“It is unlikely to fall much further,” said Bruce Hansen, chair of economics at the University of Wisconsin-Madison. “It may either stay roughly constant, as it has recently, or increase slightly.”
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3. Though the stock market has been on the rise since the election, don’t expect that trend to continue for long.
WalletHub expects the S&P to finish 2017 at about 2,288. Stocks are still expensive, with shares of the average S&P 500 company trading at roughly 26 times earnings, compared to a historical average of just under 16 times.
4. U.S. automotive sales will continue to do well in 2017. More than 17 million units will are expected to be sold in the next year.
“Auto sales will remain robust,” said Scott Hein, chair of the Texas Tech School of Banking. “But growth will not accelerate since this has been the one area that has done well in the weak economic growth environment experienced over the last half dozen year.”
5. Home sales will reach 6 million in 2017. The amount of homes sold will increase about 200,000 units from the estimated 5.8 million sold in 2016.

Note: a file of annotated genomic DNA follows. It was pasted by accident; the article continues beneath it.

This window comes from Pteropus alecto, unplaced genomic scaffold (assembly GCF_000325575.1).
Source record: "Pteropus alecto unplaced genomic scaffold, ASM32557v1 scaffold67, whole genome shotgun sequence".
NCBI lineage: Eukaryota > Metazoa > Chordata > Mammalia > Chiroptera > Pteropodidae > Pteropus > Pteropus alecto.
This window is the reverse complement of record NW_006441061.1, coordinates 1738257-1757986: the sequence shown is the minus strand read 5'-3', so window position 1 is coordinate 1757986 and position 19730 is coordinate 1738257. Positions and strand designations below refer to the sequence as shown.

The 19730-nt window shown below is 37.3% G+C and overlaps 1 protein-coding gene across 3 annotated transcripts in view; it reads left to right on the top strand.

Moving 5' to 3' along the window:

“If interest rates rise slowly, we may see a nice bump in home sales and mortgage availability as buyers see low interest rates slowly fading and banks have higher rates to buffer against risk,” said Robert Eyler, director of the Center for Regional Economic Analysis at Sonoma State University.
6. Credit card debt will break all-time records, topping $1 trillion owed. U.S. consumers are on track to end 2016 with the largest net increase in credit card debt since 2007.
“With charge-off rates hovering stubbornly near historical lows and consumer performance clearly regressing, debt levels still have more room to run. So there’s no reason to think we won’t blow past $1 trillion in outstanding balances with ease in 2017,” according to WalletHub.
7. Consumer credit scores will peak at 675 next year. Since the end of the Great Recession, credit scores have been rising steadily. The average person's credit score should rise from its current level of 668 to 675.
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